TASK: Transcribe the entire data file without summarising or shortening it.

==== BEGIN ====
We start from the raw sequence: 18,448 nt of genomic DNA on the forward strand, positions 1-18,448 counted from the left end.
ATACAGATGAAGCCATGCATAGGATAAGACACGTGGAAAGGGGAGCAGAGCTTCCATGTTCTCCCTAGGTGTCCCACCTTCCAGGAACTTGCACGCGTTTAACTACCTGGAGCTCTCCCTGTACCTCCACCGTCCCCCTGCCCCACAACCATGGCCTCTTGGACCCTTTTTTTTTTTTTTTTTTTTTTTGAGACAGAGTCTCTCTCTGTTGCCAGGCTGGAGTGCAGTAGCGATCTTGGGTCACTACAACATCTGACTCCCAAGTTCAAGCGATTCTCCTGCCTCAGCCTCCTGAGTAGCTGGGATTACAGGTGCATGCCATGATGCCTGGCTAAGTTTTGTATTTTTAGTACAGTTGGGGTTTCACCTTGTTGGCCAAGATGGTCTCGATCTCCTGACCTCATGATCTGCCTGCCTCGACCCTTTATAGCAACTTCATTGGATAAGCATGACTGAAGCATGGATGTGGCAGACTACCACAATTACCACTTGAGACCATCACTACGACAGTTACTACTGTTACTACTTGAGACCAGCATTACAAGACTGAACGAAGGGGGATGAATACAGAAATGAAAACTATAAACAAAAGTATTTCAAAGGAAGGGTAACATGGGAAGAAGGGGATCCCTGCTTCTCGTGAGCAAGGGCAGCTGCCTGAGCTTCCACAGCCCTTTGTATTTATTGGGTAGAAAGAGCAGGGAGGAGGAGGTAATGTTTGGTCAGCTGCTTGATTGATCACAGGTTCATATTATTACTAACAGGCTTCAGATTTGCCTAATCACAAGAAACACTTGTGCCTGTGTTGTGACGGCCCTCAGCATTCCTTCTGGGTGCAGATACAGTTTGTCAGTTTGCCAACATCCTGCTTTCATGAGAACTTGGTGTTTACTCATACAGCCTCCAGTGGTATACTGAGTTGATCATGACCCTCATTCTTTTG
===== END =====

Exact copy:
We start from the raw sequence: 18,448 nt of genomic DNA on the forward strand, positions 1-18,448 counted from the left end.
ATACAGATGAAGCCATGCATAGGATAAGACACGTGGAAAGGGGAGCAGAGCTTCCATGTTCTCCCTAGGTGTCCCACCTTCCAGGAACTTGCACGCGTTTAACTACCTGGAGCTCTCCCTGTACCTCCACCGTCCCCCTGCCCCACAACCATGGCCTCTTGGACCCTTTTTTTTTTTTTTTTTTTTTTTGAGACAGAGTCTCTCTCTGTTGCCAGGCTGGAGTGCAGTAGCGATCTTGGGTCACTACAACATCTGACTCCCAAGTTCAAGCGATTCTCCTGCCTCAGCCTCCTGAGTAGCTGGGATTACAGGTGCATGCCATGATGCCTGGCTAAGTTTTGTATTTTTAGTACAGTTGGGGTTTCACCTTGTTGGCCAAGATGGTCTCGATCTCCTGACCTCATGATCTGCCTGCCTCGACCCTTTATAGCAACTTCATTGGATAAGCATGACTGAAGCATGGATGTGGCAGACTACCACAATTACCACTTGAGACCATCACTACGACAGTTACTACTGTTACTACTTGAGACCAGCATTACAAGACTGAACGAAGGGGGATGAATACAGAAATGAAAACTATAAACAAAAGTATTTCAAAGGAAGGGTAACATGGGAAGAAGGGGATCCCTGCTTCTCGTGAGCAAGGGCAGCTGCCTGAGCTTCCACAGCCCTTTGTATTTATTGGGTAGAAAGAGCAGGGAGGAGGAGGTAATGTTTGGTCAGCTGCTTGATTGATCACAGGTTCATATTATTACTAACAGGCTTCAGATTTGCCTAATCACAAGAAACACTTGTGCCTGTGTTGTGACGGCCCTCAGCATTCCTTCTGGGTGCAGATACAGTTTGTCAGTTTGCCAACATCCTGCTTTCATGAGAACTTGGTGTTTACTCATACAGCCTCCAGTGGTATACTGAGTTGATCATGACCCTCATTCTTTTG